|Publication number||US4939213 A|
|Application number||US 07/286,006|
|Publication date||Jul 3, 1990|
|Filing date||Dec 19, 1988|
|Priority date||Dec 19, 1988|
|Publication number||07286006, 286006, US 4939213 A, US 4939213A, US-A-4939213, US4939213 A, US4939213A|
|Inventors||William Jacobs, III, Roland Dileone|
|Original Assignee||American Cyanamid Company|
|Export Citation||BiBTeX, EndNote, RefMan|
|Patent Citations (2), Referenced by (133), Classifications (7), Legal Events (5)|
|External Links: USPTO, USPTO Assignment, Espacenet|
The present invention relates to curing agents, to curable compositions and to methods of making and using them. More particularly, the present invention relates to novel curing agents comprising triisocyanato triazines, tricarbamyl triazines and to curable compositions comprising an active hydrogen-containing material, such novel triazines and optionally, a cure catalyst. Coating cured from the compositions have exceptional environmental resistance, making them well adapted for use in various coatings applications, including, but not limited to powder coatings coil coatings and can coatings applications. The new compositions can also be used with filler to provide shaped articles of manufacture.
It is known to use polyisocyanates and blocked polyisocyanates as crosslinkers to cure active hydrogen-containing compounds. Among these can be mentioned 1,6-hexamethylene diisocyanate and 2,4-tolylenediisocyanate, and the like. The isocyanate groups react with the active hydrogen compound to form urethane linkages, urea lingages, and the like. These isocyanates are frequently used and sold in the so-called blocked form, in which they have been pre-reacted, e.g., with phenol, or with another alcohol, or a beta diol, to form urethane compounds. When the curable compositions are prepared, they are generally stable at moderate temperature, but, after heating, they will de-block to yield the polyisocyanate and phenol or the respective alcohol, and then cure by reaction with the active hydrogen compound. In many cases the isocyanate equivalent weight of the crosslinker is relatively high because the compounds are difunctional and the blocking agents themselves have relatively high molecular weights. Moreover, aromatic polyisocyanates tend to form coatings which discolor on exposure to light. Aliphatic polyisocyanates on the other hand have superior resistance to degradation by light, but they are less reactive than aromatic isocyanates.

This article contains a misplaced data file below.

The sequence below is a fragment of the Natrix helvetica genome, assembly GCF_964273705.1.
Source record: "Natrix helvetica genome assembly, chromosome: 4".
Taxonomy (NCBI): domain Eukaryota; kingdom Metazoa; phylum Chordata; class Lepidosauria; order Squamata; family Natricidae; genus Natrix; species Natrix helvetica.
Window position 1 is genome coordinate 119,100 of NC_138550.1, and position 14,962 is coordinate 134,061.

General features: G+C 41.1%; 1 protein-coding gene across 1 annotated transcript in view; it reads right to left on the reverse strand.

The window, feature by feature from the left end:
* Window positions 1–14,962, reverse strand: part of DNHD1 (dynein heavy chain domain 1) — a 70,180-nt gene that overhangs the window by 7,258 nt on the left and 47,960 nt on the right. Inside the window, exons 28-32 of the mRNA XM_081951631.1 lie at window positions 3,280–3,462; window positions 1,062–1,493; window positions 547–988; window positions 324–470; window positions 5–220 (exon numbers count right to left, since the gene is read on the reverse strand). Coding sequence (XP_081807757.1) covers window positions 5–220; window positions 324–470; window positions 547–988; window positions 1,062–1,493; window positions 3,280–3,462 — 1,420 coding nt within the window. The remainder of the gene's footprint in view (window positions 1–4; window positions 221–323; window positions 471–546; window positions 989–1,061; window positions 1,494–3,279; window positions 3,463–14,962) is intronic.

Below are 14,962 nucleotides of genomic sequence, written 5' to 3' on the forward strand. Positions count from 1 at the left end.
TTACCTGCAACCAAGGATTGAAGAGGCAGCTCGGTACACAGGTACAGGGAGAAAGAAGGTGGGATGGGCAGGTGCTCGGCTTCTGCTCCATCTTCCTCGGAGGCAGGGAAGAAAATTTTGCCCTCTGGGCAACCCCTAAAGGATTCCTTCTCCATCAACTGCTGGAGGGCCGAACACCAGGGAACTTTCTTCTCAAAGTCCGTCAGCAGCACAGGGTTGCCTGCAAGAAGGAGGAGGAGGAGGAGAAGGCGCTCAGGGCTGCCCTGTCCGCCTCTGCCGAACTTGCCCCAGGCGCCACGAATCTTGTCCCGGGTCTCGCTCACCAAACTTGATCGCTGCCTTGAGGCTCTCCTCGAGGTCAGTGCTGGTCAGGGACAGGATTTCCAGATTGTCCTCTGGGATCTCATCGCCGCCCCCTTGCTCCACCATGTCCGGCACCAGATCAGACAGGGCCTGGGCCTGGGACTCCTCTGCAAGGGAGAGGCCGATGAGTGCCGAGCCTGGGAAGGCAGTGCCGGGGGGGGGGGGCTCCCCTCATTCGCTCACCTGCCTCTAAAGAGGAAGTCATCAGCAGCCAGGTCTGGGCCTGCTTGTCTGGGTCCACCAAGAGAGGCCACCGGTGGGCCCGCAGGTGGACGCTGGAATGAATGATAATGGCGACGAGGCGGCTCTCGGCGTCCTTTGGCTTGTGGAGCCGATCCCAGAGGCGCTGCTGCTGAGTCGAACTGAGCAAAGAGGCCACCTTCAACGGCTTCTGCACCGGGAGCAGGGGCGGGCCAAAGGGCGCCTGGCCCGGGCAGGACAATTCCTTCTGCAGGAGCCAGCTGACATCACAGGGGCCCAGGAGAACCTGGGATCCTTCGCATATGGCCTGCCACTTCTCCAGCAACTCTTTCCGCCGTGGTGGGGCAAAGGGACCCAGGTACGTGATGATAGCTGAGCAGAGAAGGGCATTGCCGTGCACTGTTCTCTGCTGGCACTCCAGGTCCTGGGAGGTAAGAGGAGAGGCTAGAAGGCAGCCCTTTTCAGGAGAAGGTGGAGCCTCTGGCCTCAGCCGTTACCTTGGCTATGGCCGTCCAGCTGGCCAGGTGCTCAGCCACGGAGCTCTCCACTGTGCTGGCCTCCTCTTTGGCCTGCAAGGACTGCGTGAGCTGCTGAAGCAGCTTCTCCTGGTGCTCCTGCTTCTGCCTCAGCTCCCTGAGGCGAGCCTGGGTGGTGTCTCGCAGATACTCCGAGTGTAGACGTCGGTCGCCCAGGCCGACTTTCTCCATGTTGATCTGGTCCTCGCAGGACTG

Mono- and diisocyanato-s-triazines have been reported (Ubrich van Gizycki, Angew Chem. Internat. Edit., Vol. 10 (1971), No. 6), having structures as follows: ##STR1## where R=Cl, F or CCl3 and ##STR2## where R=Cl, CCL3 or C6 H5.
These compounds were prepared by reaction of the appropriate amino-s-triazine (0.1 mol.) with oxalyl chloride (0.3 to 0.5 mol per amino group) in anhydrous toluene or chlorobenzene (1-2 mol) or thiophane dioxide where R=F, the mixture being boiled at reflux until gas evolution is complete (7-8 hours). However, triisocyanato triazines have not been heretofore reported, to Applicants' knowledge.
It has now been discovered that melamine triisocyanate and derivatives thereof containing blocked isocyanate groups comprise a family of crosslinking agents with highly desirable properties. These compounds provide the light stability and superior environmental resistance of aliphatic isocyanates and their derivatives while at the same time retaining the superior reactivity and versatility of aromatic isocyanates and their derivatives. Accordingly, the compounds of the instant invention are seen to provide the combined advantages of both the aliphatic and aromatic isocyanates without the disadvantages heretofore associated with either. The triisocyanate derived from melamine, being tri-NCO functional and of relatively very low NCO equivalent weight (68) is an excellent crosslinker, producing urethane, urea, and other functionally cross-linked thermosetting systems. It is also a crosslinker for low temperature (room to slightly elevated temperature) curing thermosets, in the form of coatings, reactive injection moldings (RIMs), composites, adhesives, binders, etc., in its unblocked state. When blocked by reaction with alcohol, phenols, or other blocking agents, the new compounds are useful in one-component, heat cured systems.